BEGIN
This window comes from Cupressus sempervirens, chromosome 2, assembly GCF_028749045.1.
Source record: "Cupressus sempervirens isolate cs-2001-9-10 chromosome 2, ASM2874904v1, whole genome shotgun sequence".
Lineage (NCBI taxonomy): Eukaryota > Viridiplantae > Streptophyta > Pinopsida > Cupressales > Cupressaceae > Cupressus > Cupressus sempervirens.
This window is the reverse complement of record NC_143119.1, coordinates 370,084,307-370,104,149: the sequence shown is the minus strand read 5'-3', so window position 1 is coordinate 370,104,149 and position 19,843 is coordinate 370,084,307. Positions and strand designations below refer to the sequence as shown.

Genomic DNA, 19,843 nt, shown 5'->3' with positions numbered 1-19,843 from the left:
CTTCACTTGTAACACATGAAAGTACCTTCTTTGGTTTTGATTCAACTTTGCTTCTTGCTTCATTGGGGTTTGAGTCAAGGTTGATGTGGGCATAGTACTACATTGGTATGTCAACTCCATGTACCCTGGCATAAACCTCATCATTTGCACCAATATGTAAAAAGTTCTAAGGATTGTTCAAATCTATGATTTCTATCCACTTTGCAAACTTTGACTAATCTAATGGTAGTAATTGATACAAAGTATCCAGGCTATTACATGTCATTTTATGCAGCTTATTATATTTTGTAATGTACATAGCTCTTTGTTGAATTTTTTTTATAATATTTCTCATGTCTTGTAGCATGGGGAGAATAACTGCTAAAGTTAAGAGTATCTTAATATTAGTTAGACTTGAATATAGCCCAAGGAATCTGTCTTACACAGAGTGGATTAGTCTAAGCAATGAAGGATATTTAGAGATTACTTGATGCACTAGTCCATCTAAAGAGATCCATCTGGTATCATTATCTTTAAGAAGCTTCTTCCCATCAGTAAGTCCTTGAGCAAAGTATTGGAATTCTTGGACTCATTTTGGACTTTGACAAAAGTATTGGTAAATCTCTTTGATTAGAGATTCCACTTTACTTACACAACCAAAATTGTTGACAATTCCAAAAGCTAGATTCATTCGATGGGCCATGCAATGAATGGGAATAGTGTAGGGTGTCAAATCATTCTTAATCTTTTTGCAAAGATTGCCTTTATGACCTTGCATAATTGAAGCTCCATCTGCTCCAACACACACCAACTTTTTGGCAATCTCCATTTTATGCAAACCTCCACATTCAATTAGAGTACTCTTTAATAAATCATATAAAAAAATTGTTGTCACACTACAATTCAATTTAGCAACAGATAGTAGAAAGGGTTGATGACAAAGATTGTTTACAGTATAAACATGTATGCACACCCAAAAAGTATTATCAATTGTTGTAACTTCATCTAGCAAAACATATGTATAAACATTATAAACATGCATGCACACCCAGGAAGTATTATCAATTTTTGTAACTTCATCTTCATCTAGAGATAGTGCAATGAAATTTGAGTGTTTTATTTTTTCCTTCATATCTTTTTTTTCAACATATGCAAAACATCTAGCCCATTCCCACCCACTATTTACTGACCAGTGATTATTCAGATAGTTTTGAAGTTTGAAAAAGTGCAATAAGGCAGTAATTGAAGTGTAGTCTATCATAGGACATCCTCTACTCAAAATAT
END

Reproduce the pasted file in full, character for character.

This window comes from Cupressus sempervirens, chromosome 2, assembly GCF_028749045.1.
Source record: "Cupressus sempervirens isolate cs-2001-9-10 chromosome 2, ASM2874904v1, whole genome shotgun sequence".
Lineage (NCBI taxonomy): Eukaryota > Viridiplantae > Streptophyta > Pinopsida > Cupressales > Cupressaceae > Cupressus > Cupressus sempervirens.
This window is the reverse complement of record NC_143119.1, coordinates 370,084,307-370,104,149: the sequence shown is the minus strand read 5'-3', so window position 1 is coordinate 370,104,149 and position 19,843 is coordinate 370,084,307. Positions and strand designations below refer to the sequence as shown.

Genomic DNA, 19,843 nt, shown 5'->3' with positions numbered 1-19,843 from the left:
CTTCACTTGTAACACATGAAAGTACCTTCTTTGGTTTTGATTCAACTTTGCTTCTTGCTTCATTGGGGTTTGAGTCAAGGTTGATGTGGGCATAGTACTACATTGGTATGTCAACTCCATGTACCCTGGCATAAACCTCATCATTTGCACCAATATGTAAAAAGTTCTAAGGATTGTTCAAATCTATGATTTCTATCCACTTTGCAAACTTTGACTAATCTAATGGTAGTAATTGATACAAAGTATCCAGGCTATTACATGTCATTTTATGCAGCTTATTATATTTTGTAATGTACATAGCTCTTTGTTGAATTTTTTTTATAATATTTCTCATGTCTTGTAGCATGGGGAGAATAACTGCTAAAGTTAAGAGTATCTTAATATTAGTTAGACTTGAATATAGCCCAAGGAATCTGTCTTACACAGAGTGGATTAGTCTAAGCAATGAAGGATATTTAGAGATTACTTGATGCACTAGTCCATCTAAAGAGATCCATCTGGTATCATTATCTTTAAGAAGCTTCTTCCCATCAGTAAGTCCTTGAGCAAAGTATTGGAATTCTTGGACTCATTTTGGACTTTGACAAAAGTATTGGTAAATCTCTTTGATTAGAGATTCCACTTTACTTACACAACCAAAATTGTTGACAATTCCAAAAGCTAGATTCATTCGATGGGCCATGCAATGAATGGGAATAGTGTAGGGTGTCAAATCATTCTTAATCTTTTTGCAAAGATTGCCTTTATGACCTTGCATAATTGAAGCTCCATCTGCTCCAACACACACCAACTTTTTGGCAATCTCCATTTTATGCAAACCTCCACATTCAATTAGAGTACTCTTTAATAAATCATATAAAAAAATTGTTGTCACACTACAATTCAATTTAGCAACAGATAGTAGAAAGGGTTGATGACAAAGATTGTTTACAGTATAAACATGTATGCACACCCAAAAAGTATTATCAATTGTTGTAACTTCATCTAGCAAAACATATGTATAAACATTATAAACATGCATGCACACCCAGGAAGTATTATCAATTTTTGTAACTTCATCTTCATCTAGAGATAGTGCAATGAAATTTGAGTGTTTTATTTTTTCCTTCATATCTTTTTTTTCAACATATGCAAAACATCTAGCCCATTCCCACCCACTATTTACTGACCAGTGATTATTCAGATAGTTTTGAAGTTTGAAAAAGTGCAATAAGGCAGTAATTGAAGTGTAGTCTATCATAGGACATCCTCTACTCAAAATAT